“Just want to remind you guys that we’re going to talk primarily — really, exclusively — about this film today, so please keep your questions centered on Magic in the Moonlight.” The moderator issued his edict early in the press conference, just after the introductions, and he restated it 12 minutes later, before turning the panel over to questions from the assembled press: “And again, just a reminder, please stick to focus on the film here today.” It was the closest anyone running Friday’s press event for Woody Allen’s new film came to acknowledging that there was something else we might want to ask about, and no one had to come out and say what it was. But the problem is, the only thing newsworthy about Magic in the Moonlight — an unexceptional, oddly slack late-period Allen picture — is that it’s his first release after decades-old allegations of sexual abuse resurfaced last winter, in a harrowing open letter by his adopted daughter Dylan. Ninety-nine percent of the writing about Woody Allen in the past year was rooted in that story. And now we were all being told to pretend like this ubiquitous scandal never happened.
It has been, to say the least, a strange time for those who admire Mr. Allen’s movies, and if you’re one of those people, imagine this: last Christmas, just before the Dylan scandal broke anew, I turned in the manuscript for a book-length study of Allen’s work, the result of nearly a year spent revisiting and reviewing all of his films, analyzing recurring themes, and breaking down his process. We chose not to alter the book, aside from a brief mention of the recent events in the prologue, because it is not a biography, but a filmography — though, as is discussed at length in the book, his life and his work aren’t always easy to separate (his objections to the contrary notwithstanding).
I was unable to secure an interview with Allen (unsurprisingly; it’s an “unauthorized” volume from a small publisher), so the press conference would be my first opportunity — after spending the better part of the previous year studying the man — to ask him a question. And it seemed absolutely ridiculous to act as though this were any old Woody Allen movie, utterly free of outside circumstance and context. So when I was called on to ask the second question of the Q&A portion, I posed this: “Mr. Allen, forgive me for quoting you to you. You’ve said, ‘I make escapist films, but it’s not the audience that escapes — it’s me.’ A similar description is used in the film to describe Mr. Firth’s character, that he is ‘an escape artist looking to escape from reality.’ And I’m just wondering if completing this film and working on the next one has served that ‘escapist’ purpose for you even more than usual over these past few months, as your reality in the present has seemed a good deal less idealized than this fantasy in the past?”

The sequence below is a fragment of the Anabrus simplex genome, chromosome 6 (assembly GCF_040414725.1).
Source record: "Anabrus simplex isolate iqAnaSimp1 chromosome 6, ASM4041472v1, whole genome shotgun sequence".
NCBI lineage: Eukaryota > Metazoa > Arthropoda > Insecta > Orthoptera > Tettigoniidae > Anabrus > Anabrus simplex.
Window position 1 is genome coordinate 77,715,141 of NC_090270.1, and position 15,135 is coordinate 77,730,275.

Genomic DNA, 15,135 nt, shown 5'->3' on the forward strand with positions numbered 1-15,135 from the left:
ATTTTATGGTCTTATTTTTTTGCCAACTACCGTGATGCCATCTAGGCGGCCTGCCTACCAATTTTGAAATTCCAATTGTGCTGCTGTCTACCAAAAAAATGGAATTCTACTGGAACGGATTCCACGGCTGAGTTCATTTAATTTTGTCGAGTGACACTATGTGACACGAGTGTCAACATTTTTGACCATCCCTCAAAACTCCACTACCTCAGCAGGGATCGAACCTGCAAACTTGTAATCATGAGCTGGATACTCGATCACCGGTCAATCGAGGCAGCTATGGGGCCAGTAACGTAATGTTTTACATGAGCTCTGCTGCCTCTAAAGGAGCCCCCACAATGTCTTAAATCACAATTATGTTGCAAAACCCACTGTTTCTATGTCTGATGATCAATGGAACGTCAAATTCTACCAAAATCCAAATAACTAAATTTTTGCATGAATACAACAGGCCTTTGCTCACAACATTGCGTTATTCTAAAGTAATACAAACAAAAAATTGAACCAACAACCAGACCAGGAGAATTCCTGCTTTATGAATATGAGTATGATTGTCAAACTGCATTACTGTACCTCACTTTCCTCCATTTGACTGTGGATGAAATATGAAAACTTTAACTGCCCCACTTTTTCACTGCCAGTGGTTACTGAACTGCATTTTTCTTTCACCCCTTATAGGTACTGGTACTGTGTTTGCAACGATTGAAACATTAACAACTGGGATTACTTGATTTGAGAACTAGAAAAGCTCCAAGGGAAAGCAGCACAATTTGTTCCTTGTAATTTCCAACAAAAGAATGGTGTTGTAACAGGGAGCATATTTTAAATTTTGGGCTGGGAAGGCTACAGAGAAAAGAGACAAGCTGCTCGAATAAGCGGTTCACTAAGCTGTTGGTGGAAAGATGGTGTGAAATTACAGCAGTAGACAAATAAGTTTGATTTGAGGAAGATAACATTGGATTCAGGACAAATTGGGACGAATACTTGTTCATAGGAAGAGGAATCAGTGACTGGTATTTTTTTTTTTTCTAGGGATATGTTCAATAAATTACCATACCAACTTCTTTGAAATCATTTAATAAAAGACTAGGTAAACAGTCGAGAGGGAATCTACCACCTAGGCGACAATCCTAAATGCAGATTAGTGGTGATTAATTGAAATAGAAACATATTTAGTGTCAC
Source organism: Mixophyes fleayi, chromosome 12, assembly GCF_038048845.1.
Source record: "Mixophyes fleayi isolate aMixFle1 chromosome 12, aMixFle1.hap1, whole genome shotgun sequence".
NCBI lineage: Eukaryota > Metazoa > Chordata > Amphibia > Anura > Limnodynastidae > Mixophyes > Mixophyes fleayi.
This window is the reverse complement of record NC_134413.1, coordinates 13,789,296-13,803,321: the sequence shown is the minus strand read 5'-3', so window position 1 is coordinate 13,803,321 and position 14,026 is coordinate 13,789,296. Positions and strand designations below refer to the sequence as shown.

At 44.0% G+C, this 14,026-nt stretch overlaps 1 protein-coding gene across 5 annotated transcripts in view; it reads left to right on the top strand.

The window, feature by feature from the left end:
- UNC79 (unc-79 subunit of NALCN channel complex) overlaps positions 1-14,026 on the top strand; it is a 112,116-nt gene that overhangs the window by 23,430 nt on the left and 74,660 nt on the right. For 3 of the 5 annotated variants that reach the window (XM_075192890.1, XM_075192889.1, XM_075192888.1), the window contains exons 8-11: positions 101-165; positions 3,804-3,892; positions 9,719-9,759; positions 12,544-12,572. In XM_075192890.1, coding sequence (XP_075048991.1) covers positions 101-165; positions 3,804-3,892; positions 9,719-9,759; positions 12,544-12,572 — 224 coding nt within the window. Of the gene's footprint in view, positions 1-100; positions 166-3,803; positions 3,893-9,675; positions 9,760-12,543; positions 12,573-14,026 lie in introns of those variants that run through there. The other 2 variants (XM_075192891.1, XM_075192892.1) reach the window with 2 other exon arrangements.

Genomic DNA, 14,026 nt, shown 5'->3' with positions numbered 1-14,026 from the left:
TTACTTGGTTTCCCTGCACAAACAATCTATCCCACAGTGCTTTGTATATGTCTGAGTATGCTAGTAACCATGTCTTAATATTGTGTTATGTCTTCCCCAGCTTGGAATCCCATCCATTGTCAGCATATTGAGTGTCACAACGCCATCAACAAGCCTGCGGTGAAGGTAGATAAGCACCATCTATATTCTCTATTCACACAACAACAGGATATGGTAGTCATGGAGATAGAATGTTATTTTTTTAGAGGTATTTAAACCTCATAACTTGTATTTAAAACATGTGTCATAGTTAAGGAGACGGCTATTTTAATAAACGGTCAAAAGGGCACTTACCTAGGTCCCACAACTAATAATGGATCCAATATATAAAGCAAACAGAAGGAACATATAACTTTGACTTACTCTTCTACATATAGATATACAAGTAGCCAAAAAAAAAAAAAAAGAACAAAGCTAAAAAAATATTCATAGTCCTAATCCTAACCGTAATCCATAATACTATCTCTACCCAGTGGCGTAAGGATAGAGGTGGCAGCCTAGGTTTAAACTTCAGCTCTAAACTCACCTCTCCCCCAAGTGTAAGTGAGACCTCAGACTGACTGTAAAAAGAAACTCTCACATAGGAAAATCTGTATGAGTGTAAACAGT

Allen responded quickly, with a bit of a smile. “I’ve been escaping my whole life,” he said, which prompted some nervous chuckles. “Since I was a little child, I escaped into the movies on the other side, as an audience member. I escaped by going into the movies and sitting in the movies all day long. And then when I got older, I escaped into the world of unreality by making movies. So I’ve spent the last, I don’t know, almost 50 years, not quite, but 45 years, something like that, escaping into movies, but on the other side. When I get up in the morning, I go and I work with beautiful women and charming men, and funny comedians and dramatic artists, and I’m presented with costumes and great music to choose from, and sets, and I travel a certain amount of places every year. So my whole year… for my whole life, I’ve been living in a bubble, you know. And I like it. I’m like Blanche DuBois that way. I prefer the magic to reality and have since I was five years old. And hopefully, I can continue to make films and constantly escape into them.”
He didn’t seem irritated by the question, or upset by it. He responded savvily, almost like a politician — choosing to answer the portion of the question that he wanted to answer, and ignoring the rest. And after that, as the reporter next to me noted when the press conference concluded, “no one else even tried.” Colin Firth was asked about his research, and about co-stars Eileen Atkins and Emma Stone. Jacki Weaver was asked to compare working on stage to working on screen. Allen was asked about his love for the 1920s, about writing neurotics and curmudgeons, about his development as a director. The stories and queries that greet each annual Allen picture, about his expedient audition process and hands-off direction, were trotted out again. The edict was heeded; my softball, sideways mention of it aside (and seriously, this was not exactly 60 Minutes-worthy stuff), you’d have never known that anything noteworthy had occurred in Allen’s private life since we’d gathered at the same Manhattan luxury hotel the previous year to talk about Blue Jasmine.